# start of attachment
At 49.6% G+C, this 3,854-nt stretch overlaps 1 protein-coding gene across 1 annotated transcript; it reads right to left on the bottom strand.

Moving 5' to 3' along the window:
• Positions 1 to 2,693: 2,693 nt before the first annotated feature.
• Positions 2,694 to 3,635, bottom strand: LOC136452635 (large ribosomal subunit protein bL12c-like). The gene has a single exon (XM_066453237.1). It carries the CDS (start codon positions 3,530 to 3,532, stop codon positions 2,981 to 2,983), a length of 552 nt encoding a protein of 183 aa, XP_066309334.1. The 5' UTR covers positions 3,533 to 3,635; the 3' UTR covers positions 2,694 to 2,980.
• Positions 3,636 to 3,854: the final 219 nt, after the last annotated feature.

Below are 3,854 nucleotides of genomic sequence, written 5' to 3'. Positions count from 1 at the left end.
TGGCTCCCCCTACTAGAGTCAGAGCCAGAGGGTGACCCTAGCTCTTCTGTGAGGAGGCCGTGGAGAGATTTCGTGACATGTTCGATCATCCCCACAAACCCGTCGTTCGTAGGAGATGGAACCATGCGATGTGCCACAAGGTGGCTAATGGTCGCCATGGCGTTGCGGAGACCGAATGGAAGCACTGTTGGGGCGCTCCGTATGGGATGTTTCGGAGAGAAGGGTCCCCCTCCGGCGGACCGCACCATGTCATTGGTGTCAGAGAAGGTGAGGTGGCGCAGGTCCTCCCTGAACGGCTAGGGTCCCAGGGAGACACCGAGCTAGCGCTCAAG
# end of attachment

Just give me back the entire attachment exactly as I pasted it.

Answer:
At 49.6% G+C, this 3,854-nt stretch overlaps 1 protein-coding gene across 1 annotated transcript; it reads right to left on the bottom strand.

Moving 5' to 3' along the window:
• Positions 1 to 2,693: 2,693 nt before the first annotated feature.
• Positions 2,694 to 3,635, bottom strand: LOC136452635 (large ribosomal subunit protein bL12c-like). The gene has a single exon (XM_066453237.1). It carries the CDS (start codon positions 3,530 to 3,532, stop codon positions 2,981 to 2,983), a length of 552 nt encoding a protein of 183 aa, XP_066309334.1. The 5' UTR covers positions 3,533 to 3,635; the 3' UTR covers positions 2,694 to 2,980.
• Positions 3,636 to 3,854: the final 219 nt, after the last annotated feature.

Below are 3,854 nucleotides of genomic sequence, written 5' to 3'. Positions count from 1 at the left end.
TGGCTCCCCCTACTAGAGTCAGAGCCAGAGGGTGACCCTAGCTCTTCTGTGAGGAGGCCGTGGAGAGATTTCGTGACATGTTCGATCATCCCCACAAACCCGTCGTTCGTAGGAGATGGAACCATGCGATGTGCCACAAGGTGGCTAATGGTCGCCATGGCGTTGCGGAGACCGAATGGAAGCACTGTTGGGGCGCTCCGTATGGGATGTTTCGGAGAGAAGGGTCCCCCTCCGGCGGACCGCACCATGTCATTGGTGTCAGAGAAGGTGAGGTGGCGCAGGTCCTCCCTGAACGGCTAGGGTCCCAGGGAGACACCGAGCTAGCGCTCAAG